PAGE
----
Priest admits violating ban on ministry to children, says actions are ‘my fault alone’
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on May 04, 2013 at 6:45 AM, updated May 04, 2013 at 9:30 AM
Asserting his actions were “my fault alone,” the Roman Catholic priest who violated a court-sanctioned agreement to stay away from children wrote in his resignation letter that he attended youth retreats and heard confessions from minors without the knowledge of his superiors in the Archdiocese of Newark.
The Rev. Michael Fugee — who was removed from ministry Thursday, four days after The Star-Ledger disclosed his association with a Monmouth County youth group — specifically noted in the letter that Archbishop John J. Myers did not grant him permission to minister to children.
“In conscience, I feel it necessary to make clear to all that my actions described in recent news stories were outside of my assigned ministry within the archdiocese,” Fugee wrote. “… My failure to request the required permissions to engage in those ministry activities is my fault, my fault alone.”
The archdiocese released the full text of Fugee’s letter yesterday in an apparent effort to quell a public uproar over Myers’ handling of the priest, who signed the agreement with law enforcement in 2007 to avoid retrial on charges he fondled a teenage boy.
For days after The Star-Ledger’s report, a spokesman for the archbishop insisted Fugee’s interactions with children were within the scope of the agreement, arguing he was under the supervision of lay ministers and other priests.
But amid mounting public pressure, calls by elected officials for Myers to resign and a criminal investigation by the Bergen County Prosecutor’s Office, the archdiocese reversed course Thursday, acknowledging Fugee violated the agreement and saying he acted alone.
Myers’ spokesman, Jim Goodness, reiterated that stance in a statement yesterday.
“The archdiocese only learned about two weeks ago when approached by a reporter that Fr. Fugee had engaged in other activities or ministries,” Goodness said. “Had the archdiocese known about them at the time, permission to undertake them would not have been granted.”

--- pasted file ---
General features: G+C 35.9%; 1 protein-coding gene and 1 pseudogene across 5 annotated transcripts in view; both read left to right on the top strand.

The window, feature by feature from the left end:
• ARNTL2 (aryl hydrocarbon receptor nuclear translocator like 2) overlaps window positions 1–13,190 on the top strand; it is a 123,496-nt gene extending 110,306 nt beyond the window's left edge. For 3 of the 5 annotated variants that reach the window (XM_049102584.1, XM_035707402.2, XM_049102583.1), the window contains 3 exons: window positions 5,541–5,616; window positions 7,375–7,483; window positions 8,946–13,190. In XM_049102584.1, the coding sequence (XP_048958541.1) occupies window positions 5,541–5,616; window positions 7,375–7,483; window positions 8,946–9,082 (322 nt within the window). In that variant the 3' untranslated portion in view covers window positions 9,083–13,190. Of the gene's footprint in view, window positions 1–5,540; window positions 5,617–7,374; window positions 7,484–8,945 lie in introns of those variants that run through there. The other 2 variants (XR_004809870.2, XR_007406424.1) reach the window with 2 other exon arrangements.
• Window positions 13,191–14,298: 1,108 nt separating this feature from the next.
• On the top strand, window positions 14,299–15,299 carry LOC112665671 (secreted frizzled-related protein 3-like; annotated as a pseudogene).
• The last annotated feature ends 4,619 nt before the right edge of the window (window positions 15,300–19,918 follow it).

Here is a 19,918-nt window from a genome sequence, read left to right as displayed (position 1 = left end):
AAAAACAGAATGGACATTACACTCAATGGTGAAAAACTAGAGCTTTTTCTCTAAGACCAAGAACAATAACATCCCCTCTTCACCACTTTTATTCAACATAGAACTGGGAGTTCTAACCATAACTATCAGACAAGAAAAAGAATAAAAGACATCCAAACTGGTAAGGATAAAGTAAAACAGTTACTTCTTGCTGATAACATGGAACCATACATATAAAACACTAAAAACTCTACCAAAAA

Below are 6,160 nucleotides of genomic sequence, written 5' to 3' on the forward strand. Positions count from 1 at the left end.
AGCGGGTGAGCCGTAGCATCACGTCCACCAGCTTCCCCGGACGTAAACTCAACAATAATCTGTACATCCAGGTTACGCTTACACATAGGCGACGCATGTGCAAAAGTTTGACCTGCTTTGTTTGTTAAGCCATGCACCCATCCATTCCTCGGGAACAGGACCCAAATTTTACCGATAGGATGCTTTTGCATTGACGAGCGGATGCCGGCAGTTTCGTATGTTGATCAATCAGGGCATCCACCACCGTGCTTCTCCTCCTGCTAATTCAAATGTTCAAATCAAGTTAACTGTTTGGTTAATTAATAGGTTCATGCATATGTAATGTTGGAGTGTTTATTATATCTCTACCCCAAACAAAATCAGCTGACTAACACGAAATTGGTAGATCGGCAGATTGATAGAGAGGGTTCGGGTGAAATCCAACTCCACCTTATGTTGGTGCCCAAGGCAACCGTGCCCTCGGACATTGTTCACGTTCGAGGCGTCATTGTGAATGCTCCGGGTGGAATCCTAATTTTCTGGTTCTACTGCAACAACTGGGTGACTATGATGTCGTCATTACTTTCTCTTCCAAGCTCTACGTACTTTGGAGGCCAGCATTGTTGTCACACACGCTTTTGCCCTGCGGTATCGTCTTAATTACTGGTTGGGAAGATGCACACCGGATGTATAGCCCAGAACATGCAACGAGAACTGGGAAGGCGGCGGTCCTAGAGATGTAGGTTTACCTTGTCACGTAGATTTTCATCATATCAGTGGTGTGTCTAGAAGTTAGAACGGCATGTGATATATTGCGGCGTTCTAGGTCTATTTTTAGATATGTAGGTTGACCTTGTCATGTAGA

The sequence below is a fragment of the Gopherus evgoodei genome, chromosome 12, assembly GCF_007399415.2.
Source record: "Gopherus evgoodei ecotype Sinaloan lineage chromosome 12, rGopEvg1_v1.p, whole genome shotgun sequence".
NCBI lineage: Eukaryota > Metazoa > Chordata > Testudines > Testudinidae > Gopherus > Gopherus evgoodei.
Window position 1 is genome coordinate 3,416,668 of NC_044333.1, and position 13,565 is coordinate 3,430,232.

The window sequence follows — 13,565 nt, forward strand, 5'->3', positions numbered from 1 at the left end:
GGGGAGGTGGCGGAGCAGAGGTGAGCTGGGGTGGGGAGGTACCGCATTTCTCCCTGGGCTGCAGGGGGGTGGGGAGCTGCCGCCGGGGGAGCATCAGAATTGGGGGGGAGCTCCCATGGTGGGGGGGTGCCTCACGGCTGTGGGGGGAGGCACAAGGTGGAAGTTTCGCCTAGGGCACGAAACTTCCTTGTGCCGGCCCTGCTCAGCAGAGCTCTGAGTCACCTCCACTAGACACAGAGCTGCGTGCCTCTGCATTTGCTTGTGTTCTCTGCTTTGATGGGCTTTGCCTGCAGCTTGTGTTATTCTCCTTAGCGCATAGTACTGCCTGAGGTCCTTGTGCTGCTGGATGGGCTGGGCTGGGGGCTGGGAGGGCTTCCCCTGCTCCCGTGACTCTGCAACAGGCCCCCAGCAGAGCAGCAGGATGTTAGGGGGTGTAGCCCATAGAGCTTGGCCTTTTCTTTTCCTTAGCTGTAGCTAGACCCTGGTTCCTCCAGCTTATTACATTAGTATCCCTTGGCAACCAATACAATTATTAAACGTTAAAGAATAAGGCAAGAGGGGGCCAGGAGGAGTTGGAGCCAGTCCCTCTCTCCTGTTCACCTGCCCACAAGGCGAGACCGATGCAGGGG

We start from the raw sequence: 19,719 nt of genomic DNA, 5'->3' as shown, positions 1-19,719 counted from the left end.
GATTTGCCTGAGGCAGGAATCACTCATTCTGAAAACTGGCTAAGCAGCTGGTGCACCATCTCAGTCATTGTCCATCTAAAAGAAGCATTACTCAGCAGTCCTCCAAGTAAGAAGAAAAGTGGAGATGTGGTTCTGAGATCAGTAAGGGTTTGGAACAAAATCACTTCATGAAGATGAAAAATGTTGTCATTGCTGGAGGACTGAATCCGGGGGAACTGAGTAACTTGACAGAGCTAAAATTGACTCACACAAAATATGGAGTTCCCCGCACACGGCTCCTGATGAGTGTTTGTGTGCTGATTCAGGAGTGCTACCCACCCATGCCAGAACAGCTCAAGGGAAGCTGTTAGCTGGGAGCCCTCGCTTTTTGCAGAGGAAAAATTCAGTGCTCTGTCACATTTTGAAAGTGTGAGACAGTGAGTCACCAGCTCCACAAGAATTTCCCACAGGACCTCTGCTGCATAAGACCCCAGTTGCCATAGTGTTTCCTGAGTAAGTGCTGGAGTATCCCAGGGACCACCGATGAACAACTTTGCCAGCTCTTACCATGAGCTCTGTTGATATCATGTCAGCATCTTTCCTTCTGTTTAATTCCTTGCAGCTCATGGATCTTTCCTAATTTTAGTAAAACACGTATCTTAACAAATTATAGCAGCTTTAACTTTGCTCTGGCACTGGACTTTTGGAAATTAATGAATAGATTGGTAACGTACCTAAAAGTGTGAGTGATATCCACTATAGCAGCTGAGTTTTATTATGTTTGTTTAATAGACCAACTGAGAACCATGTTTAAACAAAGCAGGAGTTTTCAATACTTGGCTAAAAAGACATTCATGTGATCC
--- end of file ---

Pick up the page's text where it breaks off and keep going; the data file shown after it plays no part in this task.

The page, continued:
Myers immediately approved Fugee’s request to leave ministry Thursday. Fugee remains a priest of the archdiocese but may not wear clerical clothing, say Mass or engage in other sacramental activities.
It was unclear if he or Myers will move for laicization, the process through which one is removed from the priesthood altogether. Beyond the statement he issued, Goodness declined to answer questions yesterday.
In his letter to Myers, Fugee requested removal from ministry “for the good of the church and for my peace.” He also offered an apology.
“I am sorry that my actions have caused pain to my church and to her people,” he wrote.
For the past several years, Fugee has openly been involved with the youth group at St. Mary’s Church in Colts Neck, where he is longtime friends with the youth ministers.
Fugee, 52, has attended youth retreats at the Kateri Environmental Center in Marlboro and at a sprawling home owned by an order of nuns along Lake Hopatcong, both in other dioceses. The bishops of Trenton and Paterson have since said Fugee did not request the required permission before working in their dioceses.
Fugee also traveled several times with members of the St. Mary’s youth group on an annual pilgrimage to St. Anne Beaupre, a shrine in Quebec.
Members of St. Mary’s parish have expressed outrage, saying they were not told about the restrictions on Fugee’s ministry or about his 2003 conviction on a charge of aggravated criminal sexual contact. An appeals court overturned the verdict in 2006, ruling jurors should not have been told that Fugee questioned his sexual identity.
The controversy was the subject of a parish-wide meeting at the church last night.
For years, Myers has faced criticism for his handling of Fugee, whom he has characterized as a victim in the criminal case. In correspondence with priests of the archdiocese, he referred to the criminal case as an “acquittal” despite the fact Fugee entered a rehabilitation program and underwent counseling for sex offenders.
Several years ago, he named Fugee director of the Office of the Propagation of the Faith, a fundraising position to support missionary work. Then late last year, the archbishop appointed him co-director of the Office of Continuing Education and Ongoing Formation of Priests, drawing anger from advocates for victims of sexual abuse and Fugee’s alleged victim, who complained the priest’s past had been “swept under the rug.”